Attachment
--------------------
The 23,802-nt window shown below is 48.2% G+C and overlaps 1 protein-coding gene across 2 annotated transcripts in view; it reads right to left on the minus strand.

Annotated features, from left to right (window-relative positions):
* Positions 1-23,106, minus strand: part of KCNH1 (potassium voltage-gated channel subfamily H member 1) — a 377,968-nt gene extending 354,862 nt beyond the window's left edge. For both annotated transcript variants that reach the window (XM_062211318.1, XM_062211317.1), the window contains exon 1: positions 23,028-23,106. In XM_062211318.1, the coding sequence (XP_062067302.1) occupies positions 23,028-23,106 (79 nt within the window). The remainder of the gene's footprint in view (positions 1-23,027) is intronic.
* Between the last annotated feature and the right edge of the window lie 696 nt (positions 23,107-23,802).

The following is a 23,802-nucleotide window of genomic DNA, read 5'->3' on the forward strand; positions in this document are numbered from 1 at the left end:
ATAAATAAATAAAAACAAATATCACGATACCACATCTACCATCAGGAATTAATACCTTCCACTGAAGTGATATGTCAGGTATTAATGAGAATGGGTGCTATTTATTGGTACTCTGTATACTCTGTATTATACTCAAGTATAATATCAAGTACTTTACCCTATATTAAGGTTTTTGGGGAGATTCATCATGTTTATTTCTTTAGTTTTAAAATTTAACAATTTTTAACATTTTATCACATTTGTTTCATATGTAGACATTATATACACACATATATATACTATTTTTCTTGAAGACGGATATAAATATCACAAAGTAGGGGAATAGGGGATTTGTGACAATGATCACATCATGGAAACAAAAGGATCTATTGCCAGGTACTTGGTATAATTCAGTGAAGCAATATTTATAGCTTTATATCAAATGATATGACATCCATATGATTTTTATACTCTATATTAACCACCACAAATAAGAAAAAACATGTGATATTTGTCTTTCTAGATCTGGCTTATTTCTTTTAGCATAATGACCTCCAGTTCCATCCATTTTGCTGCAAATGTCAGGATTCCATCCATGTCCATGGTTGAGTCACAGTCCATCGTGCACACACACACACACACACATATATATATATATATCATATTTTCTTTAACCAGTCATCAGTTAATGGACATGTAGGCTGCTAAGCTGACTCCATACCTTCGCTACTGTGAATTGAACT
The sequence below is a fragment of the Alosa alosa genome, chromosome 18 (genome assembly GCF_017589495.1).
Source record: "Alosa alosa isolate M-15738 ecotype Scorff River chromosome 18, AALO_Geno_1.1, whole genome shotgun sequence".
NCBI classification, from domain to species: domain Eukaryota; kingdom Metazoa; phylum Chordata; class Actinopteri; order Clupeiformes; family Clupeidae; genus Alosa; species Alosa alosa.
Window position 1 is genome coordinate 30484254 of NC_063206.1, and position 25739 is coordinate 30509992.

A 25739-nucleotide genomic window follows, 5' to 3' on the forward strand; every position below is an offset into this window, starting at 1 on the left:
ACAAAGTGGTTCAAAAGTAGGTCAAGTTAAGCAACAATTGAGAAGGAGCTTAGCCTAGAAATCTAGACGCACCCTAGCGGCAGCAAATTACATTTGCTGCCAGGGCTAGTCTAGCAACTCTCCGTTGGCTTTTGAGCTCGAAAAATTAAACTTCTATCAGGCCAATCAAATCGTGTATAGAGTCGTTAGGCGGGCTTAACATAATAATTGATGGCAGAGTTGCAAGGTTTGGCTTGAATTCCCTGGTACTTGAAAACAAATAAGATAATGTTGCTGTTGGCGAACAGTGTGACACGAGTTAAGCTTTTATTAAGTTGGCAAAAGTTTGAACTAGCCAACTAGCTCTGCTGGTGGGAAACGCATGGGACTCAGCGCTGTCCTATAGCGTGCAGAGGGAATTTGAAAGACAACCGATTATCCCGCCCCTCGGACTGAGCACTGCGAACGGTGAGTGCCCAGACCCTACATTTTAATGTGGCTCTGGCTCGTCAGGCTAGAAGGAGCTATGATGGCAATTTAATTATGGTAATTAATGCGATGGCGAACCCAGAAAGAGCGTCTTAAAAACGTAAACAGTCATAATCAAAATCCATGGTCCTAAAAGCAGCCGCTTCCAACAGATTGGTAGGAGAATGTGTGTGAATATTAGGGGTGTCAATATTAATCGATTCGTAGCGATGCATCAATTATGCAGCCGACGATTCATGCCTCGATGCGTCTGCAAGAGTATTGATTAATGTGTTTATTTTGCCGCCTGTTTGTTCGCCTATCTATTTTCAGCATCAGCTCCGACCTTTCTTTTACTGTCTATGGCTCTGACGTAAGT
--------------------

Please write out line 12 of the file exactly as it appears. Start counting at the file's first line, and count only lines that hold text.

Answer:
ACAAAGTGGTTCAAAAGTAGGTCAAGTTAAGCAACAATTGAGAAGGAGCTTAGCCTAGAAATCTAGACGCACCCTAGCGGCAGCAAATTACATTTGCTGCCAGGGCTAGTCTAGCAACTCTCCGTTGGCTTTTGAGCTCGAAAAATTAAACTTCTATCAGGCCAATCAAATCGTGTATAGAGTCGTTAGGCGGGCTTAACATAATAATTGATGGCAGAGTTGCAAGGTTTGGCTTGAATTCCCTGGTACTTGAAAACAAATAAGATAATGTTGCTGTTGGCGAACAGTGTGACACGAGTTAAGCTTTTATTAAGTTGGCAAAAGTTTGAACTAGCCAACTAGCTCTGCTGGTGGGAAACGCATGGGACTCAGCGCTGTCCTATAGCGTGCAGAGGGAATTTGAAAGACAACCGATTATCCCGCCCCTCGGACTGAGCACTGCGAACGGTGAGTGCCCAGACCCTACATTTTAATGTGGCTCTGGCTCGTCAGGCTAGAAGGAGCTATGATGGCAATTTAATTATGGTAATTAATGCGATGGCGAACCCAGAAAGAGCGTCTTAAAAACGTAAACAGTCATAATCAAAATCCATGGTCCTAAAAGCAGCCGCTTCCAACAGATTGGTAGGAGAATGTGTGTGAATATTAGGGGTGTCAATATTAATCGATTCGTAGCGATGCATCAATTATGCAGCCGACGATTCATGCCTCGATGCGTCTGCAAGAGTATTGATTAATGTGTTTATTTTGCCGCCTGTTTGTTCGCCTATCTATTTTCAGCATCAGCTCCGACCTTTCTTTTACTGTCTATGGCTCTGACGTAAGT